When dealing with the infinite, it is perhaps unwise to place finite limitations.
The final decision on who enters the Kingdom Of Heaven is reserved for one and only one.
That right to judge who is worthy of the Kingdom Of Heaven was earned on on a Cross on a hill in Jerusalem some 2000 years ago and I, for one, am not presumptuous enough or worthy enough to presuppose his judgments or manner in which they will be decided.
“when they have rejected the Son and therefore the Father that sent Him?”
Most modern Jews never rejected Christ. They have never had Jesus Christ preached to them. Most Jews know little or nothing about Him and what they do know is often riddled with myths, misconceptions, and utter lies.
“In my opinion, this entire letter says nothing, and is mostly useless.”
Strange, I was just thinking the same thing - but about the posts of anti-Catholics here at FR.
“Most modern Jews never rejected Christ.”
All modern Jews, except maybe for one on a deserted Island somewhere, has heard of Christ and has not converted. The scripture makes no exceptions for ignorance (even for the one on the island), prejudice or any other form of foolishness. Nor does it require that one specifically reject Christ to be damned. The scripture merely teaches that those who do not believe in Christ, are condemned already.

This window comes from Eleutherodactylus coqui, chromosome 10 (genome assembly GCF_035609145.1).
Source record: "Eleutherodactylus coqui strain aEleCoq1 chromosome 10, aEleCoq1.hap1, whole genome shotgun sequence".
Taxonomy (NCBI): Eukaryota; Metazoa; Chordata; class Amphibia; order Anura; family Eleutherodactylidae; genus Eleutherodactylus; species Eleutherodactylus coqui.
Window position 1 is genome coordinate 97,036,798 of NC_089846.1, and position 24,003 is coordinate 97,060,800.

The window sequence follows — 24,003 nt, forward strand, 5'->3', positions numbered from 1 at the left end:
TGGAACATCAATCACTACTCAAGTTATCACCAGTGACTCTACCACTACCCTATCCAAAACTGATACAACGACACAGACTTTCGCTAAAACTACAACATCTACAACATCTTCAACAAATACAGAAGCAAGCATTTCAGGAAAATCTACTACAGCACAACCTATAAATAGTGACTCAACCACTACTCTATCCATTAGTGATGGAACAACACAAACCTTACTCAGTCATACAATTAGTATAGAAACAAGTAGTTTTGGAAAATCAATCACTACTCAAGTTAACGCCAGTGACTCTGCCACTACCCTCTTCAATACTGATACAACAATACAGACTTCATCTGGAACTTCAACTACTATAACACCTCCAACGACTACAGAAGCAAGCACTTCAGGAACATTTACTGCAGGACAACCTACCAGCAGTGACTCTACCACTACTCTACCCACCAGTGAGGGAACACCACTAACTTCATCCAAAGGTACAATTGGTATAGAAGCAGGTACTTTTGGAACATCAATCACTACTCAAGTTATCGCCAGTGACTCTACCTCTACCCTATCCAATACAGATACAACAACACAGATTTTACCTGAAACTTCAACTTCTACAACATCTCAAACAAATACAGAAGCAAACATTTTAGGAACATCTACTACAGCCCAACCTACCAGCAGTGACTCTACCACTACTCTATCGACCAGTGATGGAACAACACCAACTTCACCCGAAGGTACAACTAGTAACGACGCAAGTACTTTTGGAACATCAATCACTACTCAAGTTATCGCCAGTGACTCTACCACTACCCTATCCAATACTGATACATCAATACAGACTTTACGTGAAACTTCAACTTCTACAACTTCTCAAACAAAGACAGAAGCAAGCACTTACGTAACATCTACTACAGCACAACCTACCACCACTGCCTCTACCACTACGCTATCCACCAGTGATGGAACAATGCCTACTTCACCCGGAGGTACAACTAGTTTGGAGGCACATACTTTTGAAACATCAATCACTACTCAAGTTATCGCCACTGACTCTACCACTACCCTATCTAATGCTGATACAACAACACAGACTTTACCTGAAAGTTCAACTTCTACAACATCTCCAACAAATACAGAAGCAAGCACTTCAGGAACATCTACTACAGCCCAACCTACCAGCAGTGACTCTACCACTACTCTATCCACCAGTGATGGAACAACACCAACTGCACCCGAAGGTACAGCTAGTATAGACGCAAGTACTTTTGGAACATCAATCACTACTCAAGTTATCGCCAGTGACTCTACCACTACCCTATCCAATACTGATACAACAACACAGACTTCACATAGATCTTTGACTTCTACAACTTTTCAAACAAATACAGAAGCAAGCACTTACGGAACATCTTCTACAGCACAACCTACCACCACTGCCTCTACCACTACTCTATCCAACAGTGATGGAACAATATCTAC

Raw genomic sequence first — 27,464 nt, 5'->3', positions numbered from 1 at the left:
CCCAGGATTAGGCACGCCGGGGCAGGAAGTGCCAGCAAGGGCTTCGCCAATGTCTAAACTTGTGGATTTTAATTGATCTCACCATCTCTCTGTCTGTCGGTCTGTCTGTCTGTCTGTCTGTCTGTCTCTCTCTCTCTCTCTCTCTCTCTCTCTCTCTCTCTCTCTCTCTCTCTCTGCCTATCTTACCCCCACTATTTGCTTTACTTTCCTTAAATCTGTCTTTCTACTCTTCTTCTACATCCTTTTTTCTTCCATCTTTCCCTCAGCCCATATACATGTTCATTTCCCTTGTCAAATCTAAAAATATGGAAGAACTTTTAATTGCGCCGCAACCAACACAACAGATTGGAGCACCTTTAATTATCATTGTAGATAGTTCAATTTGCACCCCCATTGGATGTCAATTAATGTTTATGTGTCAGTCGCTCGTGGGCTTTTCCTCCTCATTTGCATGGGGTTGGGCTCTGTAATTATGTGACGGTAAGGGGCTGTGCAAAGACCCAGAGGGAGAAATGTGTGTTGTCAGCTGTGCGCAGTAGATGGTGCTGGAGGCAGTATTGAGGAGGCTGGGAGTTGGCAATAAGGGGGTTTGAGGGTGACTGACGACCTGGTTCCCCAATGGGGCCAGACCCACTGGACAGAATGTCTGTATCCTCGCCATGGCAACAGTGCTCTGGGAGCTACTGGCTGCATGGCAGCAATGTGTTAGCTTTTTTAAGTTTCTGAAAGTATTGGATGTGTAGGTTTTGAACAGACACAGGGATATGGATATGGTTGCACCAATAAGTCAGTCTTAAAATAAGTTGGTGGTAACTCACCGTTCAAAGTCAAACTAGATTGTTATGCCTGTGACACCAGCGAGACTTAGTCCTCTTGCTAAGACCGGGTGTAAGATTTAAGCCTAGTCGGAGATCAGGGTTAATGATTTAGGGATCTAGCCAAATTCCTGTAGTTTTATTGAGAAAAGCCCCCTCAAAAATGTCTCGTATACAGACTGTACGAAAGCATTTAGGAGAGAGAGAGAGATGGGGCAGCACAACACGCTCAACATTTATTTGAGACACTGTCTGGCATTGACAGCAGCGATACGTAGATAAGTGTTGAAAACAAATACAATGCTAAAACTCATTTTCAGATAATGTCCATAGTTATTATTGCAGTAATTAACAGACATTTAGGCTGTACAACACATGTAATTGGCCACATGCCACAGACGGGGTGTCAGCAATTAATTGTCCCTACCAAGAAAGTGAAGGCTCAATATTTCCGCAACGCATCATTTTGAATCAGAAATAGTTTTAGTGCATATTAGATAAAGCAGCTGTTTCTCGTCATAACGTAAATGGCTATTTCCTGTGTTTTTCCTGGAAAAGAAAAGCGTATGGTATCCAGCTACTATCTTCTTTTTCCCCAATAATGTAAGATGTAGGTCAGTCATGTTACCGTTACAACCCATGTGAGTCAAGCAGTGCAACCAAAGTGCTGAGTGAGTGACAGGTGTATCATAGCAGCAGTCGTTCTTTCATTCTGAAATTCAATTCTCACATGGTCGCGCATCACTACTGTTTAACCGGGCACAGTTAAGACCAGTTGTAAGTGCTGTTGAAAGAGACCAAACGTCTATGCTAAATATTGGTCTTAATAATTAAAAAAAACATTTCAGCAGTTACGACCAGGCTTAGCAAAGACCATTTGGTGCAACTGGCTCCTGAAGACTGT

“Strange, I was just thinking the same thing - but about the posts of anti-Catholics here at FR.”
There is nothing more meaningless than a religion that preaches that you don’t have to convert to it. If only the RCC did not masquerade as a Christian church! Their irrelevance is made even more ugly, because it attacks the one true religion of Christ.
If a person is never formally introduced to Christ, through no fault of his own, yet serves goodness and truth, to the best of his ability, then he may be saved. The possibility exists.
If such a person is saved, it would be by the grace of God, mediated through Christ and His Church.
Conversely, any person who understands that entrance into Christ's Church through baptism is normative for salvation, is obligated to enter into His Church.
“If a person... serves goodness and truth... If such a person is saved, it would be by the grace of God”
To make this more plain, you are saying that if one “serves goodness and truth,” presumably by doing good works, he can receive the grace of God. However, the scripture says Now to him that worketh is the reward not reckoned of grace, but of debt (Rom 4:4). And again, by grace ye are saved (Eph 2:5). To say that grace is the reward of works is insidious and wrong.
“mediated through Christ and His Church.”